The seven members of the Citizens Bond Oversight Committee — which will monitor how a $270 million bond is spent for local school facilities upgrades — said this week that they will focus on creating a transparent and efficient process.
“In tough economic times, when you are realizing such a large amount of money, there is not much room for error,” said David Gevorkyan, who at 28 years old is the youngest of the group. “There is not much room for compromise because even 1% of that money can make a difference of $2.7 million.”
The committee was assembled last month following a vetting process that attracted more than 50 applicants, Glendale Unified officials said. State law requires that the group reflect a cross section of the community, including a representative of an active business organization, a senior citizen’s group and a bona fide taxpayers association.
In addition to Gevorkyan, the committee members are: Armik Avedisian, Robbyn Battles, Rebecca Delfino, Mia Lee, Stephen Pierce and John Sadd.
The committee will gather next month for its first formal meeting, which is open to the public. Members are responsible for reviewing expenditures, inspecting facilities and communicating with the public. They will not appropriate dollars, approve construction contracts or set construction schedules — those powers are reserved for the superintendent and school board.
The district is also in the process of assembling a Superintendent’s Facilities Oversight Committee, which will serve an advisory role for construction projects.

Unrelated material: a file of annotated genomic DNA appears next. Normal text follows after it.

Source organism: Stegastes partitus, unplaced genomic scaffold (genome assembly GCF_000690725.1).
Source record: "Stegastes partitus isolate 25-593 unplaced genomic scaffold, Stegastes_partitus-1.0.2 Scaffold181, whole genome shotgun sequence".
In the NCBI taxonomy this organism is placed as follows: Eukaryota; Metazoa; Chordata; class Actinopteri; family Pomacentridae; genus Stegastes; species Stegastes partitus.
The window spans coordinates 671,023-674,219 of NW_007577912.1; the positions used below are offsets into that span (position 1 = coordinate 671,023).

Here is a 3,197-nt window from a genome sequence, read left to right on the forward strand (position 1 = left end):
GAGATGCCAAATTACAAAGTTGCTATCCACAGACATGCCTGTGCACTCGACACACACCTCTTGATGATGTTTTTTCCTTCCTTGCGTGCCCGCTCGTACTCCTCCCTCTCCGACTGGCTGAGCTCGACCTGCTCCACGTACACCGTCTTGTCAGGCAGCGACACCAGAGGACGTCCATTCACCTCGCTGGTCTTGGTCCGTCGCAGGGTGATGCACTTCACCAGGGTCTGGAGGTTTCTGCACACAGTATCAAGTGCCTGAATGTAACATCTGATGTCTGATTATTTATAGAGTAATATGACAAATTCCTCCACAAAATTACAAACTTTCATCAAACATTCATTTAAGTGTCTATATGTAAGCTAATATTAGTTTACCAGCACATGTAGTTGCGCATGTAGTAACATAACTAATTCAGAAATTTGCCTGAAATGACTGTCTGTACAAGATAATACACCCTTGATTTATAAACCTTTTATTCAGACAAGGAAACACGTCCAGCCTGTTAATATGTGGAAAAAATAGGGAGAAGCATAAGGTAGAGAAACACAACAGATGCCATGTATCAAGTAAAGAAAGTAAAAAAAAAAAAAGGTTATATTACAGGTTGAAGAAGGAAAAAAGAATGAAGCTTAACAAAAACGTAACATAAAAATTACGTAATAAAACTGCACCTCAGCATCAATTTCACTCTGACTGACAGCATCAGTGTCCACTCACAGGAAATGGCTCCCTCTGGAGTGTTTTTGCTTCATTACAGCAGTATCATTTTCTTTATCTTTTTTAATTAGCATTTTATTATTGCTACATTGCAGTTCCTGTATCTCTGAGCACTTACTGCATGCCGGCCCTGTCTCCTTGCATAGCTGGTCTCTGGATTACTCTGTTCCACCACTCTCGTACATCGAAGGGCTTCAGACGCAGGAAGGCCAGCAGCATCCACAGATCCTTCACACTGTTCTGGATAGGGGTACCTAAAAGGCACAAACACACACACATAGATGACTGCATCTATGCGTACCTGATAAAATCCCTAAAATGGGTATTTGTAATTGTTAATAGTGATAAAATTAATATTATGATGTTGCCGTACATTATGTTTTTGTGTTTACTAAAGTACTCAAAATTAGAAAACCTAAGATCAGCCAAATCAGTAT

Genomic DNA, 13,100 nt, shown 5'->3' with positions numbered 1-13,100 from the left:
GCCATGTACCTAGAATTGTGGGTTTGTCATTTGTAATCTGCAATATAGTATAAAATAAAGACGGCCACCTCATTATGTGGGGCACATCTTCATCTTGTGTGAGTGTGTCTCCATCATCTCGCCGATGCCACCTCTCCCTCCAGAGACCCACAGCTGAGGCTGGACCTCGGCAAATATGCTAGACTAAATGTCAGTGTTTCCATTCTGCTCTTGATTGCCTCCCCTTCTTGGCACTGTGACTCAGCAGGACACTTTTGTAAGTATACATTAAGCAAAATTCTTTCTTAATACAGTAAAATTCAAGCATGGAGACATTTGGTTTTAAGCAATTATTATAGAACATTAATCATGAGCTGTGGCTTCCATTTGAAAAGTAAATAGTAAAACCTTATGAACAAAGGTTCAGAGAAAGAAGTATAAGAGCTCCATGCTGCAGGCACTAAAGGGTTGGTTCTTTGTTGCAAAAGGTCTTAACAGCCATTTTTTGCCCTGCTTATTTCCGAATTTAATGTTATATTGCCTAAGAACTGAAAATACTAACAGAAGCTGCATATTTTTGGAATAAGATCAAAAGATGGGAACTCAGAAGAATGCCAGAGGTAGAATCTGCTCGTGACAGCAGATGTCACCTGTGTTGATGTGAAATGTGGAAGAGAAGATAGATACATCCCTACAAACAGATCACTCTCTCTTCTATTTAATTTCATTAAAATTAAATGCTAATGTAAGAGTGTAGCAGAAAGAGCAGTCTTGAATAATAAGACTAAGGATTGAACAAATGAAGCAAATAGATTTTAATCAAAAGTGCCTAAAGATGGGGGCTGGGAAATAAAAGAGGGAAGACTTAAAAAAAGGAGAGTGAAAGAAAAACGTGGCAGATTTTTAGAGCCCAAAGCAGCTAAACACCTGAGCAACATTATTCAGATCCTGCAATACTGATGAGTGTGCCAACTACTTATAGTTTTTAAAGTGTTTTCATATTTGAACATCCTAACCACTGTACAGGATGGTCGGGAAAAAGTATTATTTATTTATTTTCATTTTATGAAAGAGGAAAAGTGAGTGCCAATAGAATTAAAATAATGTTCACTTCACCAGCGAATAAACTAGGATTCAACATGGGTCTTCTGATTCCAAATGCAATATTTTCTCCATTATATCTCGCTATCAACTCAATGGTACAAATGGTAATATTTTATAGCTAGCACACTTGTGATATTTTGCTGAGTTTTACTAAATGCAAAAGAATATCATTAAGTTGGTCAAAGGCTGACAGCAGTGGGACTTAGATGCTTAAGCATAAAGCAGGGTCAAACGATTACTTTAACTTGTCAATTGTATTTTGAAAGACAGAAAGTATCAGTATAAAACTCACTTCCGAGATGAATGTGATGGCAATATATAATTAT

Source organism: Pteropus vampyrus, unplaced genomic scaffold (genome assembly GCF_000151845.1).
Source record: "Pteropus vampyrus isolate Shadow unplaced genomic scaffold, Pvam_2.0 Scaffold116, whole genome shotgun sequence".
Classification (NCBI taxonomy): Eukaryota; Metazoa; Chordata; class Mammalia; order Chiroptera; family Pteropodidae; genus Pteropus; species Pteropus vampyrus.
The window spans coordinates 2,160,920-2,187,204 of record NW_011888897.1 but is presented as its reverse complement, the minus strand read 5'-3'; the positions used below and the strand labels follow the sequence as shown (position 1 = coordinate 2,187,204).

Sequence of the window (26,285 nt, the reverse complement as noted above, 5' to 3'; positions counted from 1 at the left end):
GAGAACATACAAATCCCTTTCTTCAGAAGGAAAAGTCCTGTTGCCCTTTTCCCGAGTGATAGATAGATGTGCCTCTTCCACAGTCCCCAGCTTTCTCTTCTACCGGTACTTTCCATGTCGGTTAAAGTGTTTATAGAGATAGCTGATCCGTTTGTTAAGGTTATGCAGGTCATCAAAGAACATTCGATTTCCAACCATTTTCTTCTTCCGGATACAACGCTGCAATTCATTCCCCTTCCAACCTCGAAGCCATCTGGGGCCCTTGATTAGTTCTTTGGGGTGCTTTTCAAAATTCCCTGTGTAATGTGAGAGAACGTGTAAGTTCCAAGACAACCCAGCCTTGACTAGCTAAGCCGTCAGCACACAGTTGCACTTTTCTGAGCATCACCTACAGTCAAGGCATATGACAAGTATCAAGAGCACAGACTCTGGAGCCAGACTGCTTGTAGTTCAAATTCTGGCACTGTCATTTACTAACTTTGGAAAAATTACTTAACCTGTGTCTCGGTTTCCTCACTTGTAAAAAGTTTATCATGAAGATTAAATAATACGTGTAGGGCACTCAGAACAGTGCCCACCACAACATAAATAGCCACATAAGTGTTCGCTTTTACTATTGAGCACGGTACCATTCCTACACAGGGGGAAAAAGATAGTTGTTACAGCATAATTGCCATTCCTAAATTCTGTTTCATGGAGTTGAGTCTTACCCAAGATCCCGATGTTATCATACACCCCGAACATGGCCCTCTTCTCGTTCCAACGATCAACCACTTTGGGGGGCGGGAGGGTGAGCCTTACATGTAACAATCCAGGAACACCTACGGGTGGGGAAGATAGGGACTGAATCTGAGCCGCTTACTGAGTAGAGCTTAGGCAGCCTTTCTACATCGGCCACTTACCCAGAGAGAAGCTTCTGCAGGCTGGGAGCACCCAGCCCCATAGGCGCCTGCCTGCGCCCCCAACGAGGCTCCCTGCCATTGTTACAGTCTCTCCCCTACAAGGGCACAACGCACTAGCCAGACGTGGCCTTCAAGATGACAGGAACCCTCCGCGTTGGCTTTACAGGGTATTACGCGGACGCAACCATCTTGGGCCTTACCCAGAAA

The $270 million comes from Measure S, a school bond passed by voters on April 5. It follows on the heels of Measure K, the $186-million bond passed in 1997 that paid for major projects, including the refurbishment of Clark Magnet High School and Cerritos and Edison elementary schools. The cost of the bond to property owners is about $46 per $100,000 of assessed value through 2050, according to the school district.
Sadd, an accountant who also served on the oversight committee for Measure K, described the 1997 bond as a success, but added that plenty of work remains. Among his priorities will be to ensure that the money is spent in a manner that helps prepare Glendale students for a 21st century workplace, he said.
“I would like to look at the technology that is available and look at the technology these students will be able to translate to jobs someday, and look at how we can best get that technology into the schools,” Sadd said.
Gevorkyan, a consultant for the city of Pasadena and a member of Clark Magnet High School’s first graduating class, said that the committee will serve to bridge community members and decision makers.
“It is very important that the bond oversight committee stays on top of the schedule for how the money is going to be spent…so the kids can benefit from the money,” Gevorkyan said.
Pierce, a former member the Crescenta Valley Town Council and the lead organizer of the Montrose Christmas Parade, said he would like to see special attention paid to South Glendale schools that are badly in need of upgrading.
“I would encourage people in the community to contact us and to let us know what their concerns are, and also to contact the board,” Pierce said. “This is their money.”